EC approves IBM's bid for PwC

IBM’s takeover of PwC Consulting has moved a step closer after the European Commission (EC) ruled that the US$3.5 billion deal did not raise any competitive concerns.

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By  Neil Denslow Published  September 24, 2002

IBM’s takeover of PwC Consulting has moved a step closer after the European Commission (EC) raised no objections. The Commission said that the US$3.5 billion deal did not raise any competitive concerns in the consulting sector.

IBM announced on 30 July 2002 that it had reached an agreement to buy the consulting arm of PricewaterhouseCoppers. After the takeover PwC Consulting would be incorporated into IBM and operate under the IBM name. The combined company would have around 18,000 employees and be the largest IT services company in the world.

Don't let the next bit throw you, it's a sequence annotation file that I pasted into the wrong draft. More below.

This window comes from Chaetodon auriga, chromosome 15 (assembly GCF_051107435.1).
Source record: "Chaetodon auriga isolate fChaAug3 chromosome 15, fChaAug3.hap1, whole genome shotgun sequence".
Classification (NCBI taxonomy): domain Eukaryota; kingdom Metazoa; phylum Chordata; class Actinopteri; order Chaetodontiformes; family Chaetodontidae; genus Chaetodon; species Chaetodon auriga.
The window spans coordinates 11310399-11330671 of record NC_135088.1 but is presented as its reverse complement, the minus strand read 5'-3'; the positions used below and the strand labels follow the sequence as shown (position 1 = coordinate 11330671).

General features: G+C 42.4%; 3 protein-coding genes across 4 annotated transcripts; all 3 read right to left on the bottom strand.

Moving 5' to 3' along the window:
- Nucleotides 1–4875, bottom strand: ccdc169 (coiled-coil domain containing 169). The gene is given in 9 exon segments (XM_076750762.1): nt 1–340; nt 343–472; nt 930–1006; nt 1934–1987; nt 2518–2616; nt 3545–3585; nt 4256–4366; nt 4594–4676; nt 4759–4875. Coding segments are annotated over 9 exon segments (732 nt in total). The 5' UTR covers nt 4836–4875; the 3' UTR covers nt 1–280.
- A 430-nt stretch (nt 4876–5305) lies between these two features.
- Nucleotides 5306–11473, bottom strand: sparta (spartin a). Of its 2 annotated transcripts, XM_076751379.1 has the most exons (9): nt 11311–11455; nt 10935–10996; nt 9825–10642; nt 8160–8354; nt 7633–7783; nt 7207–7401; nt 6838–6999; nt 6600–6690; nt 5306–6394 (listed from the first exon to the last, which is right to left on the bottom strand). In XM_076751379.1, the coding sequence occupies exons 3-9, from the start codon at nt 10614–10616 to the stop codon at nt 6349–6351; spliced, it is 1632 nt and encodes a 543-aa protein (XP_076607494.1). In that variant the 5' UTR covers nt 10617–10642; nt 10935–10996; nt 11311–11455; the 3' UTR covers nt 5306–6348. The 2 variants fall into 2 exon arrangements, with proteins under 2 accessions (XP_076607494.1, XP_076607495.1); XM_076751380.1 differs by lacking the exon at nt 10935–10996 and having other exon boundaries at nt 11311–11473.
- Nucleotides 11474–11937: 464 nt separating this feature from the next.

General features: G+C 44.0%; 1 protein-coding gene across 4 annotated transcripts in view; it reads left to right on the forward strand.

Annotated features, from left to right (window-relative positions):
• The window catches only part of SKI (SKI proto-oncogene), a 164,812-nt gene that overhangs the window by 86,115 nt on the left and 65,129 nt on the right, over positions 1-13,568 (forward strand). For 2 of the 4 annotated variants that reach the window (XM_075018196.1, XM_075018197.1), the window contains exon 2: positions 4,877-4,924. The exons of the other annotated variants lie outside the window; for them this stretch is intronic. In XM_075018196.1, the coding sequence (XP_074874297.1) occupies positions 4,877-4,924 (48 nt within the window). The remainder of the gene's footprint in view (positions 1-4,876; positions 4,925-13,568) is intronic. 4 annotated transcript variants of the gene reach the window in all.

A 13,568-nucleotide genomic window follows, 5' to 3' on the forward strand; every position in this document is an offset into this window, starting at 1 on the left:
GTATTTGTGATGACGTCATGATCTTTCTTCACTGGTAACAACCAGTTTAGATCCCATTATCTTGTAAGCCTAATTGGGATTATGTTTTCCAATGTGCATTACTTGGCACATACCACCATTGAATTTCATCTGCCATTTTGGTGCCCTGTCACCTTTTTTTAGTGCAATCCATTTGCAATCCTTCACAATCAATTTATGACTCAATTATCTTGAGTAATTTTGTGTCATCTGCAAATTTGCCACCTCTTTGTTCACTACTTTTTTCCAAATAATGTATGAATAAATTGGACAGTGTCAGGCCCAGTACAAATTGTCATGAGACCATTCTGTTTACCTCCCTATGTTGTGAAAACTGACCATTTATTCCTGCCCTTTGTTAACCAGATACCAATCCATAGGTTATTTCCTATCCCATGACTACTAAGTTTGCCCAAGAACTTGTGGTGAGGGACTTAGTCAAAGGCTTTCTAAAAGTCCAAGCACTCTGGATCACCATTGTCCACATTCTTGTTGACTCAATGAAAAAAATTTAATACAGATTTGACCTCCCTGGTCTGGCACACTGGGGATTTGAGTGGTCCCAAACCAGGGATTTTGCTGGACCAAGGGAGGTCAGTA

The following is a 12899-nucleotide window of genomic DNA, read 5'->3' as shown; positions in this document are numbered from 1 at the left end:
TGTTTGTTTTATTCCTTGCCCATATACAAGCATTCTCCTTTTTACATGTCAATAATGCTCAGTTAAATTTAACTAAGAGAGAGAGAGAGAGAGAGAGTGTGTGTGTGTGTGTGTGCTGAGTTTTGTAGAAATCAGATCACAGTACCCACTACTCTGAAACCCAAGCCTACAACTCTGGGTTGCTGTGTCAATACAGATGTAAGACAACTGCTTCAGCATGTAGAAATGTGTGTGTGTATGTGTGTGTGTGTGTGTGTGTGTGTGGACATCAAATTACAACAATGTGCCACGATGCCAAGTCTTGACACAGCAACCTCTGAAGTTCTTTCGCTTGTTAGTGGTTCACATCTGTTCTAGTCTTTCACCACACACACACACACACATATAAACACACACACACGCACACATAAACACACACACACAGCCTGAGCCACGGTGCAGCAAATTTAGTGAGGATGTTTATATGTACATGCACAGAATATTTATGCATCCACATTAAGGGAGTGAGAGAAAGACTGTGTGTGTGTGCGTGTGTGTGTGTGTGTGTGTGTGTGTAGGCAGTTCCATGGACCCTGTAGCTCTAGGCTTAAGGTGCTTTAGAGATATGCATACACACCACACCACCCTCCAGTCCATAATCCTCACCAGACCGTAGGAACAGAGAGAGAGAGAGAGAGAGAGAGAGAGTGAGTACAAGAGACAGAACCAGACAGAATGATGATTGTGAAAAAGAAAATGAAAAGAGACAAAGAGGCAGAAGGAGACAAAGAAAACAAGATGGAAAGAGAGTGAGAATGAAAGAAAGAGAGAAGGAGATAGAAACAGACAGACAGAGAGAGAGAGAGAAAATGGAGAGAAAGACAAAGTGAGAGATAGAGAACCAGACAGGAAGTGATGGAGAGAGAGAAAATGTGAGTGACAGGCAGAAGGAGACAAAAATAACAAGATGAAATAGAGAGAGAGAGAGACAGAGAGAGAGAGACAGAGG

The EC said that the takeover would not significantly alter the IT services market as IBM would only gain a marginal boost in market share. There would also be significant competition from other consulting firms, both globally and within Europe. The EC also said that IBM would not use the takeover to boost sales of hardware.

“While IBM is probably the supplier with the broadest range of IT products and services available in house, it could be excluded that the merged entity could gain market power through combined sales of packaged IT solutions since it holds no dominant position on any of these products or services,” said an EC statement.

“In view of these elements, the Commission concluded that the operation will not result in the creation or strengthening of any dominant position, and has decided to clear the
transaction,” the statement continued.

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